Sajha Yatayat high on image makeover hope
Kathmandu, October 17:
The country’s pioneer public transport enterprise — Sajha Yatayat — is all set to adopt the much talked about public-private partnership (PPP) in light of the organisation’s long-standing operational crisis. The move comes hot on the heels of Sajha’s popular but unsuccessful ventures like Kathmandu-Lhasa bus service, bus service to major Indian cities, brand franchising with private partners, leasing out buses to private schools and the plan to run night buses in the valley.
Deputy Executive Chief of Sajha Yatayat Basanta Ranjitkar said Sajha would focus on giving shape to the PPP initiative before he leaves office in March-end next year. “PPP is the most suitable option for Sajha Yatayat, as the private management will make its operations cost-effective and the public branch will ensure better service to the public,” said the senior official who has been with Sajha through thick and thin for the past 20 years.
He said Sajha was having trouble franchising the brand with private sector players as the Federation of Nepalese National Transport Entrepreneurs (FNNTE) and the Department of Transport Management (DoTM) did not support the move. He blamed the department’s helplessness whereby it has to seek FNNTE’s approval to grant route permit to privately owned buses carrying Sajha’s banner. “It is unnatural for FNNTE to demand that Sajha run only the buses it owns, and not those managed under the new arrangement,” said Ranjitkar, adding, “The FNNTE does not own any buses but is merely serving as the federation of federations. It is none of its business whose buses Sajha runs.”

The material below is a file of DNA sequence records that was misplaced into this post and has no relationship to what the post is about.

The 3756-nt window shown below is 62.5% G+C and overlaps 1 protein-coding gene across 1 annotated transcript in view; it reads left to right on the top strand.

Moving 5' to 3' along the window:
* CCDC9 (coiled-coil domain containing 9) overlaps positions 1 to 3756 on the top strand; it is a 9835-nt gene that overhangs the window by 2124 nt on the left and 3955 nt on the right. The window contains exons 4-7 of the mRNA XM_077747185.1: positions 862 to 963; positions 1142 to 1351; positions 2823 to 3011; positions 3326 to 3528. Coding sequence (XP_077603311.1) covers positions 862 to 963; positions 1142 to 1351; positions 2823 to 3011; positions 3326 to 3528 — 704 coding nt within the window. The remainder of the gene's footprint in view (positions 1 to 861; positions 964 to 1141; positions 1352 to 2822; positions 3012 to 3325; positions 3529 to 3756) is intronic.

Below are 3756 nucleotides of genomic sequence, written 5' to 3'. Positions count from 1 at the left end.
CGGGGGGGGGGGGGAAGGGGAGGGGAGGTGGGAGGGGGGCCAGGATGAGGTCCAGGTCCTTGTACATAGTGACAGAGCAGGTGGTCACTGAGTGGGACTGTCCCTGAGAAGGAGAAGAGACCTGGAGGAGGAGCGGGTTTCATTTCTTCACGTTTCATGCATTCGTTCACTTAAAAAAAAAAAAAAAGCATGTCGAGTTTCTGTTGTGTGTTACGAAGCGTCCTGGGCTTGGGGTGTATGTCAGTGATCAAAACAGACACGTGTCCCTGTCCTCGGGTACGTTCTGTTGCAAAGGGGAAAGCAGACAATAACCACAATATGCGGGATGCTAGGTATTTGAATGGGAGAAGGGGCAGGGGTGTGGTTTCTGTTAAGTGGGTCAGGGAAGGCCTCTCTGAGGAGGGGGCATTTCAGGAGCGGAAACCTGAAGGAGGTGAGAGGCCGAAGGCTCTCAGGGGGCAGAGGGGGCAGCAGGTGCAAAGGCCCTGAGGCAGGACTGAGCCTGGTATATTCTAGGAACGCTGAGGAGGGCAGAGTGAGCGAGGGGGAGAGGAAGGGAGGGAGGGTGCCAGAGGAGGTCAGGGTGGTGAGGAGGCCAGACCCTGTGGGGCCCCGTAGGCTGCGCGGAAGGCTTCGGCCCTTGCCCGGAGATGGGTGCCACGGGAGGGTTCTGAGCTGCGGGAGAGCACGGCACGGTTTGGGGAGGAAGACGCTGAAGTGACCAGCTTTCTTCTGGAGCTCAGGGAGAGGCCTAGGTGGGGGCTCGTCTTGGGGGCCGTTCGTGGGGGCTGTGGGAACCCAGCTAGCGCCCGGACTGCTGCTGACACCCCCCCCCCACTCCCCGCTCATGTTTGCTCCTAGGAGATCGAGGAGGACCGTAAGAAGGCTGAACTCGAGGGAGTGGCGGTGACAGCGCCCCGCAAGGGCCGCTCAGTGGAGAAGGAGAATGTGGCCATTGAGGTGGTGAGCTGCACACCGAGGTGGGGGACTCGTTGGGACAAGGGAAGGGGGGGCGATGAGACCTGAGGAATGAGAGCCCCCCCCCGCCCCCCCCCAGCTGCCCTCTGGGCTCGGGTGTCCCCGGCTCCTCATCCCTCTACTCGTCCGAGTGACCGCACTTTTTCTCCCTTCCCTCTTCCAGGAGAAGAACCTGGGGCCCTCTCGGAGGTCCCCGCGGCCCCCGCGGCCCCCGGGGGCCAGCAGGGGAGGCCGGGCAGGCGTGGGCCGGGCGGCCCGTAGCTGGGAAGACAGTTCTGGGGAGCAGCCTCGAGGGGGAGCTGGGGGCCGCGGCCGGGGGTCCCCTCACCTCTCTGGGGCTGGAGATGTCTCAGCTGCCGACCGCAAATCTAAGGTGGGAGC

Ranjitkar said FNTTE feared that the public would give priority to Sajha buses as it was well aware of the organisation’s 48 years of reputation.
He said that if Sajha succeeded in its new venture, it stood to earn Rs 0.6- Rs 0.7 million in profit every month, which in turn could be utilised in its less profitable and often loss-making services like night city service.
In time, Sajha plans to fully adopt PPP initiative. Besides, it plans to lease 22 ropanis of land and the building at Pulchowk (half of which has already been leased to Nepal Telecom), which will earn it about Rs 1.4 million extra each month. “We will then move somewhere outside the Ring Road,” he said, adding that once Sajha starts earning profit, it could also expand its services. Sajha’s existing capital of Rs 2.5 million is enough to acquire as many as 10 new buses, which would bring its fleet to 25.
From the alarming ratio of 12 staff per bus for its fleet of 182, the staff strength has come down to 87. “In two years’ time, the terms of these staffers will expire, allowing the new management to make fresh recruitment,” said Ranjitkar. He wants to put in place a new management team before he leaves office. “We are preparing a Term of Reference on the basis of which we will invite private bodies for collaboration.”
Separately, Ranjitkar blamed Chinese visa administration for discontinuity of Kathmandu-Lhasa bus service. “The Chinese have always been tough on Tibetan refugees. It also requires that Nepali students wanting to study in China fly instead of travelling by land. The situation has aggravated following violent protests in Lhasa and China’s uncompromising Olympic Games restrictions. Minister for Labour and Transportation Lekh Raj Bhatta said he was consulting with stakeholders to revitalise Sajha Yatayat. “Strengthening public transport bodies like Sajha can be a good start to ending the syndicate system,” Bhatta said.
Sajha has suffered because of successive governments’ cavalier attitude towards public transportation sector. In its nearly half century of existence, Sajha has been regarded as a cooperative corporation and sometimes even as a private organisation. The new government has promised much but it remains to be seen if it acts differently from the previous ones.